As the top Democrat on the Senate Judiciary Committee, Feinstein did little or nothing to resist Trump’s most significant accomplishment thus far: Supreme Court Justice Neil Gorsuch. The day before she announced her re-election bid, Feinstein sounded tone deaf on the issue of the moment, refusing to commit to returning contributions she might have received from disgraced Hollywood mogul Harvey Weinstein.  

"I don't know that I've received any. I'll certainly take a look, and then I'll make a decision," Feinstein said on “Meet the Press,” after decades' worth of sexual harassment complaints against Weinstein emerged.

Feinstein shouldn't get a free ride here. She may well face a challenge from the Democratic left flank, largely on the theory that safe Democratic seats -- and California's are the safest -- should be reserved for those who represent the base. Feinstein no longer does. When California’s other veteran female senator, Barbara Boxer, retired in 2015, her exit allowed for the election of the state’s first Asian-American and African-American senator, Kamala Harris. While Harris is herself a controversial figure to many progressives, she is still inarguably representative of the base of her party in the state -- women of color. Harris' immediate endorsement of Feinstein's re-election bid felt to many like short-order betrayal of the activist spirit that swept the younger senator into the national spotlight.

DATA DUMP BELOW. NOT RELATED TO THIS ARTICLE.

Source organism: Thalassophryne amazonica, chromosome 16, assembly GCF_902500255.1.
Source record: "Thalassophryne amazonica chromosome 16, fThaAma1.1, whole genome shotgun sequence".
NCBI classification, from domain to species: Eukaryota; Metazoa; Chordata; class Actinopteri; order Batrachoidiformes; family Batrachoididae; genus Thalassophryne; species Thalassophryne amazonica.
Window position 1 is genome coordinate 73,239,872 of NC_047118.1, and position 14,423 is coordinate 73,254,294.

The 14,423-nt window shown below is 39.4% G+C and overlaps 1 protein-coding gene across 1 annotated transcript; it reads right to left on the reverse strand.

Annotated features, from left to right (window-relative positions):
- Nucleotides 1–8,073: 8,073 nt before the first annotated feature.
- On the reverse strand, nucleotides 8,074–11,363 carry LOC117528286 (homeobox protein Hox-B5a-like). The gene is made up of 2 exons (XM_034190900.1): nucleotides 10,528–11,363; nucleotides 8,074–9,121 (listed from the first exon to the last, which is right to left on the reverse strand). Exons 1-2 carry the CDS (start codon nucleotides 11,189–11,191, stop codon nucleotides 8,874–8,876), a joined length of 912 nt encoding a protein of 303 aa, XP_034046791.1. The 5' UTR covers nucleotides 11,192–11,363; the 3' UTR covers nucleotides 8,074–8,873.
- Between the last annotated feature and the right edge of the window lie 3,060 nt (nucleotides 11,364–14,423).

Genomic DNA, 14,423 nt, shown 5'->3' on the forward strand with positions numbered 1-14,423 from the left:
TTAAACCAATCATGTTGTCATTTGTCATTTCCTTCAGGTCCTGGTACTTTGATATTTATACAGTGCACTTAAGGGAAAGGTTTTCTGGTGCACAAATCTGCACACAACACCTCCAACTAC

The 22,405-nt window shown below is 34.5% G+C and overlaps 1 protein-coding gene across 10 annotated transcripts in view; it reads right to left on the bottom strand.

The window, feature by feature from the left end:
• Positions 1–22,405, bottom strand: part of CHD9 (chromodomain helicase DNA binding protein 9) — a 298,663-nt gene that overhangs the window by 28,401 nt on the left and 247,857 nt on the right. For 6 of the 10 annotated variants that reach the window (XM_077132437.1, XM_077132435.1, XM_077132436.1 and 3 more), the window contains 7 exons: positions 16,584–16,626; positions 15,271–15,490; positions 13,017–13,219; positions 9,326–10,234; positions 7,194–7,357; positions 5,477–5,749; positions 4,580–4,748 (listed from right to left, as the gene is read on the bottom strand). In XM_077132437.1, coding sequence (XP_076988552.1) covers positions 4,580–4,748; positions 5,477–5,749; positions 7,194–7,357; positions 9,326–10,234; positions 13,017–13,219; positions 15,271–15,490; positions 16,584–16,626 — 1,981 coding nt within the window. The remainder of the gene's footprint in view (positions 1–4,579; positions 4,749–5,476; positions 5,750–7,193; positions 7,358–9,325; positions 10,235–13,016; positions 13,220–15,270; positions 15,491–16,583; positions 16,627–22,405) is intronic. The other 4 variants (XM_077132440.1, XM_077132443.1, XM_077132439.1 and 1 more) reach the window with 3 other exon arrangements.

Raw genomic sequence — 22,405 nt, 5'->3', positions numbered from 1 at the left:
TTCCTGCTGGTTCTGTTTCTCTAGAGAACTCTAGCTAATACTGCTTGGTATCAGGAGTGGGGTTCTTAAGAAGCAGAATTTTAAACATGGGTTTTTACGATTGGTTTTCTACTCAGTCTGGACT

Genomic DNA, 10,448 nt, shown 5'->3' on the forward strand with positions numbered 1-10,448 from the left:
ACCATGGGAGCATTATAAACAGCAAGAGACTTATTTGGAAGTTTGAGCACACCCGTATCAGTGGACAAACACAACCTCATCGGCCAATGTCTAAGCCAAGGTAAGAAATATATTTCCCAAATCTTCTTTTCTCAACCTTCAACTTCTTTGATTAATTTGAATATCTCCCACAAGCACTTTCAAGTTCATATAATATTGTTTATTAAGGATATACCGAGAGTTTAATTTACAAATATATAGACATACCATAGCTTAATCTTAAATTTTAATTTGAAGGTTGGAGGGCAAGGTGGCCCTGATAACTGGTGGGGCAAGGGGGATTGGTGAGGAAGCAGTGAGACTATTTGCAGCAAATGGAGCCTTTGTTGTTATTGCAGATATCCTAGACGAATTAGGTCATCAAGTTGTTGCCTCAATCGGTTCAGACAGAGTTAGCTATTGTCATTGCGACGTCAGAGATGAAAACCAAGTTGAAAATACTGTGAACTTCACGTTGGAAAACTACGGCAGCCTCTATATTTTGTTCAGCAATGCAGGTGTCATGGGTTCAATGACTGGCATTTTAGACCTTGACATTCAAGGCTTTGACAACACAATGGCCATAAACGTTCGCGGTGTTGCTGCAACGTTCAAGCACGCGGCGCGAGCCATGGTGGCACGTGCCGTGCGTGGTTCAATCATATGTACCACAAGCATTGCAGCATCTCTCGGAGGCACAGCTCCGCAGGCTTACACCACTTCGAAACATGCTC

Freshman Rep. Ro Khanna, a Democrat who represents San Jose and other parts of Silicon Valley, said on Monday that while he has no plans to challenge Feinstein, he thinks she’s "out of touch with the grassroots of our party.”

Khanna, the vice chair of the Congressional Progressive Caucus, told Vox that “the fact that the establishment is rallying around her re-election shows that DC insiders continue to privilege and protect one of their own over the voters' concerns." He continued his critique of Feinstein in another interview with Politico on Monday:

[T]he Silicon Valley Democrat said that while Californians can respect Feinstein’s “lifetime of public service,” she does not represent progressive grassroots on key issues that include privacy, “Medicare for All,” and the new innovation economy.